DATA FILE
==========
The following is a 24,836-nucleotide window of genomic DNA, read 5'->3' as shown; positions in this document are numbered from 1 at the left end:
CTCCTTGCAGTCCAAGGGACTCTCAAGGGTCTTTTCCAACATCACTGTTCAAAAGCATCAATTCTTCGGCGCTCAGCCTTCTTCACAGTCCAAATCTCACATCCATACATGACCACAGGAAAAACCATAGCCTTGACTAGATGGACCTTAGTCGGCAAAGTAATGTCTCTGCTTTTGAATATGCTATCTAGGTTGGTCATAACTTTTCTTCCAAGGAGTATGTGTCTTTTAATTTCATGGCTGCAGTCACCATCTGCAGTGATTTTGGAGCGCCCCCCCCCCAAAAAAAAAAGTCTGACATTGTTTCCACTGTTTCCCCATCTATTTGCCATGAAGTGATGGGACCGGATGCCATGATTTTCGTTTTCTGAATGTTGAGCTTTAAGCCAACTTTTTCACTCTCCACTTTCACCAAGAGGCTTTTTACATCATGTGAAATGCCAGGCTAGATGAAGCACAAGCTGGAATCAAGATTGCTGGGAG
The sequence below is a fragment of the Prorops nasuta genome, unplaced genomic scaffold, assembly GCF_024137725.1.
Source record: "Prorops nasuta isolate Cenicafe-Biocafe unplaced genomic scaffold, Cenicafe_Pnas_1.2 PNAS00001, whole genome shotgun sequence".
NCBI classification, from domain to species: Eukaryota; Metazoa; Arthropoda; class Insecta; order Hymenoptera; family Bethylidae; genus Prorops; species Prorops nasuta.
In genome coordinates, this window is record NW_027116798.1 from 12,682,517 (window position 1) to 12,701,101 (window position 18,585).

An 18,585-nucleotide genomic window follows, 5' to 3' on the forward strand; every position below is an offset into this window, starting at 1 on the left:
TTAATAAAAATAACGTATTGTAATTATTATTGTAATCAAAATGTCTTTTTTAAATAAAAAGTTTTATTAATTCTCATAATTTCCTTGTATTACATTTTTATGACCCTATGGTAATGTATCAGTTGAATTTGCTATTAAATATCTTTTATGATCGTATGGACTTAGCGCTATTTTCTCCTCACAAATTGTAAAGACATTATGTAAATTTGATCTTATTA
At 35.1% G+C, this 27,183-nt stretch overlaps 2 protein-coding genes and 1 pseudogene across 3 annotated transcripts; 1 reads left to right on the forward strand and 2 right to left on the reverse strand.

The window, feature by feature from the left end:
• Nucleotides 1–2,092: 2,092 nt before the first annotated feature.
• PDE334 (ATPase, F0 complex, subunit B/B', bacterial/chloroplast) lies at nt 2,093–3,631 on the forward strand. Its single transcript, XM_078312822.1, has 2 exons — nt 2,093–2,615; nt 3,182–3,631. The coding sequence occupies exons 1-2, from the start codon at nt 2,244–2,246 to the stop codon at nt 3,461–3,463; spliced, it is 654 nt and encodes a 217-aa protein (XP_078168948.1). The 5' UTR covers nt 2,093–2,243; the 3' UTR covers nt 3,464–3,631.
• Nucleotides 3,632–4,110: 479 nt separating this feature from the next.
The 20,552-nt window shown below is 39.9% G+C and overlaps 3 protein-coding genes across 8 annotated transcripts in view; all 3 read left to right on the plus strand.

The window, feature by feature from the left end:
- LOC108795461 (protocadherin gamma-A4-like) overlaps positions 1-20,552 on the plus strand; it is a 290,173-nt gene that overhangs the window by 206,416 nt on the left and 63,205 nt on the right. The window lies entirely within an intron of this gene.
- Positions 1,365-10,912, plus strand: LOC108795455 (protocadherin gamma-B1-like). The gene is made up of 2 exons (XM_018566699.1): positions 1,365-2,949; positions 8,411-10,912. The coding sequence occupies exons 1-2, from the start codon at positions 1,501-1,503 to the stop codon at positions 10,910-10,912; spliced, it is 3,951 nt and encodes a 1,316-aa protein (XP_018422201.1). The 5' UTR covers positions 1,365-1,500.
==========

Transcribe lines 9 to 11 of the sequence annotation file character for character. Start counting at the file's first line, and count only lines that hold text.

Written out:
At 35.1% G+C, this 27,183-nt stretch overlaps 2 protein-coding genes and 1 pseudogene across 3 annotated transcripts; 1 reads left to right on the forward strand and 2 right to left on the reverse strand.

The window, feature by feature from the left end:
• Nucleotides 1–2,092: 2,092 nt before the first annotated feature.